Introducing the Migration Heritage Community Consultation Program Kate Rea noted that migrant communities from non-English speaking backgrounds have contributed enormously to the development of rural and regional communities across that state. However there has been little recognition of their contributions in the listings of local and state heritage items, or in the contents of local museums. The Albury-Wodonga workshop is a first step in creating heritage practices that reflect that state's cultural diversity. It was emphasised that the workshop would use consultation as a method to identify items of significance to ethnic communities. The day had been planned so that participants could develop skills to begin the process of identifying and assessing heritage items from their own cultural perspectives.

Following these presentations participants were invited to form pairs and go out and photograph the items or sites that are important to their communities. To ensure that ethnic communities both past and present were represented in out study, historians Bruce Pennay and Claude Burk were given the task of photographing some of the heritage material belonging to ethnic communities longer lived in Albury-Wodonga.

All of the photographs, developed over lunch, showed a wonderful range of items identified and began to reveal the depth of Albury's cultural diversity. The process assessing the items began after the lunch break. This involved pasting the photographs onto board and writing a short caption underneath. It was suggested that the caption could state why the item was significant to the community or why it was significant to migration. In this way participants began to assess the significance of the items to their communities.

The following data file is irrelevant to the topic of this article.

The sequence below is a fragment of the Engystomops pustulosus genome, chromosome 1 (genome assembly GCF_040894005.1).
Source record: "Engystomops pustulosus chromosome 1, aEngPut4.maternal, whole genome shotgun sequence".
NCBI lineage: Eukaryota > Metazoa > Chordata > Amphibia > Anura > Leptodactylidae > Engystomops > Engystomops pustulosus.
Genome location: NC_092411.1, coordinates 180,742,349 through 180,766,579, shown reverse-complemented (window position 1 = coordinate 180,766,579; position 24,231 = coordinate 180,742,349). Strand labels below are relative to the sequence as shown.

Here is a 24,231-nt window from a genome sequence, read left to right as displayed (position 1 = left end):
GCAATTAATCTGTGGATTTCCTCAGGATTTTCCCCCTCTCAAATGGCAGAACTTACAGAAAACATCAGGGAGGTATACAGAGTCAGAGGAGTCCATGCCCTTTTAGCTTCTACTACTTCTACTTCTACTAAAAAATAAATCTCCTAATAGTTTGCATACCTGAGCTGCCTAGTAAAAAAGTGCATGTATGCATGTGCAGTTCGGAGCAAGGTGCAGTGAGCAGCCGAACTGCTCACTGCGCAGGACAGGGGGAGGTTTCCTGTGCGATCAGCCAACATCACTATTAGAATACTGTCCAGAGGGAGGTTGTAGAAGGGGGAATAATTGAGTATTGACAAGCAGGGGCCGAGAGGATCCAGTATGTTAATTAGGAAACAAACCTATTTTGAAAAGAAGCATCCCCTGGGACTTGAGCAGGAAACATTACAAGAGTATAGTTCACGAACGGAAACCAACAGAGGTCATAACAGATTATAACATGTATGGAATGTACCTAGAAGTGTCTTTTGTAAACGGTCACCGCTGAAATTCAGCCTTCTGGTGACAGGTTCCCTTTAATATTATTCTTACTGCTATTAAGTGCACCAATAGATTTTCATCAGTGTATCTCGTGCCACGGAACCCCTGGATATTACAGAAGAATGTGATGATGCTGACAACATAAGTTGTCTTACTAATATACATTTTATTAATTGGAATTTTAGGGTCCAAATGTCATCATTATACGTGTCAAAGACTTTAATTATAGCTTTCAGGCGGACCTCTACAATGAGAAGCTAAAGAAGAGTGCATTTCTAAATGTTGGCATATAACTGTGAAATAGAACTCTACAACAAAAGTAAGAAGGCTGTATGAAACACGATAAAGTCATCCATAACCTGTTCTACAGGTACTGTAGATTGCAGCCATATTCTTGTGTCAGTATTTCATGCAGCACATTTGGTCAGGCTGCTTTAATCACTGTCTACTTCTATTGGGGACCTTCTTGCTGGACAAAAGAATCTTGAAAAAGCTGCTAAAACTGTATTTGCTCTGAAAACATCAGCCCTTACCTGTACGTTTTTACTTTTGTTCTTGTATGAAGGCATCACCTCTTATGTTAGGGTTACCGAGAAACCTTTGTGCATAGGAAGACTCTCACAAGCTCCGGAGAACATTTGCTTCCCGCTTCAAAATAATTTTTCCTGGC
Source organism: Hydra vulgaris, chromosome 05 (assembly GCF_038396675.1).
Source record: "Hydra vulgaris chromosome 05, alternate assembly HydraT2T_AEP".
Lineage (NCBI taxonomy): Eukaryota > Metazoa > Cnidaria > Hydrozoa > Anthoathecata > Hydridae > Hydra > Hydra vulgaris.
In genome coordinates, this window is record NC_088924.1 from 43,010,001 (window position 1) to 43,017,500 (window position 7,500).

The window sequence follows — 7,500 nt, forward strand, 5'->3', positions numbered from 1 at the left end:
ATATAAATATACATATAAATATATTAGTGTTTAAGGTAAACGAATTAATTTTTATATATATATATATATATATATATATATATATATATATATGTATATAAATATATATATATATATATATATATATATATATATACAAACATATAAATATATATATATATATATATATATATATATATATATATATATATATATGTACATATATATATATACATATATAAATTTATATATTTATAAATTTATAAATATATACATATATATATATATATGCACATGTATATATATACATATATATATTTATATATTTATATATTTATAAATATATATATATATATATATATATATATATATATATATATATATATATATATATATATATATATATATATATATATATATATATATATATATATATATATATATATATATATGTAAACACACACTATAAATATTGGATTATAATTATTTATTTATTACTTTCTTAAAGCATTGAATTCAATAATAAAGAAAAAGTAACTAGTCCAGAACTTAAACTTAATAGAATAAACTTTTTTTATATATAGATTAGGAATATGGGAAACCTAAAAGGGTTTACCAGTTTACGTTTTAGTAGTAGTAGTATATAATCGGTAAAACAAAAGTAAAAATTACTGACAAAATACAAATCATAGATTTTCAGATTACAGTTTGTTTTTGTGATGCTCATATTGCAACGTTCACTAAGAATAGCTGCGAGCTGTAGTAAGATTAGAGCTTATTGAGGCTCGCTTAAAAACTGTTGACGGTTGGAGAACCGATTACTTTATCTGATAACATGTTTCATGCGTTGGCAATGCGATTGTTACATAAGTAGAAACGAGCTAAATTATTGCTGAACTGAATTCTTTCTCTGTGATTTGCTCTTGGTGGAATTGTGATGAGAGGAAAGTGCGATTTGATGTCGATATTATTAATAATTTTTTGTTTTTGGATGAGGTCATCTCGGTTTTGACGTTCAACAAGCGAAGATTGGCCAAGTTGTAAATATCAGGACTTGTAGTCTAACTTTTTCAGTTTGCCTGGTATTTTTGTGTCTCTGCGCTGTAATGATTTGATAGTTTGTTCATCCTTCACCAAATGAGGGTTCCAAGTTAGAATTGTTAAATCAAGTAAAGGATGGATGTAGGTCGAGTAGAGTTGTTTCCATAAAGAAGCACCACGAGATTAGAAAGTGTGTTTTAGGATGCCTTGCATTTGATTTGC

Each board was then pasted up to form an exhibition that begins to reveal the heritage of Albury-Wodonga's ethnic communities. The exhibition was the centre point for a discussion and further assessment of the heritage places. Some of the places identified included;

A list of additional sites was developed during the discussion and is included with the photographs. This list identifies sites that the participants held to be significant but were not able to be photographed in the workshop time frame.

List of additional sites identified

The photographs and list have been lodged with Albury City Council for inclusion in an upcoming heritage study in the year 2000.

At the end of the workshop the participants agreed that they would like to continue to develop the skills and initiatives raised at the workshop by forming an Ethnic Heritage Committee. It was proposed that the Committee undertake the important role of ensuring that heritage items significant to ethnic communities are recognised and protected for future generations to enjoy. It would also serve as a point of consultation, to ensure that the perspectives of ethnic communities are considered in all relevant heritage decisions.

To achieve these aims it was suggested the members of the Committee would represent Albury-Wodonga's ethnic communities as well as individuals and organisations that contribute to heritage, including museums and local government. It was agreed that invitations to participate in the Albury-Wodonga Ethnic Heritage Committee should be issued at a public meeting on Friday October , from 10am - 12 pm. To ensure that the heritage of all communities is reflected in the outcomes and activities of the Committee, members of Albury-Wodonga's ethnic communities should be encouraged to send representatives to this meeting.

The Albury Wodonga Migration Heritage Workshop was important step toward establishing more consultative, culturally diverse heritage practices that recognise and celebrate the experiences and stories of Albury-Wodonga's ethnic communities. It has provided the basis for more comprehensive research and investigation of migration heritage in the area. This success emerged from the enthusiasm for the task of those who participated in the workshop and this enthusiasm should generate further gains for the proposed Migration Heritage Committee.

Kate Rea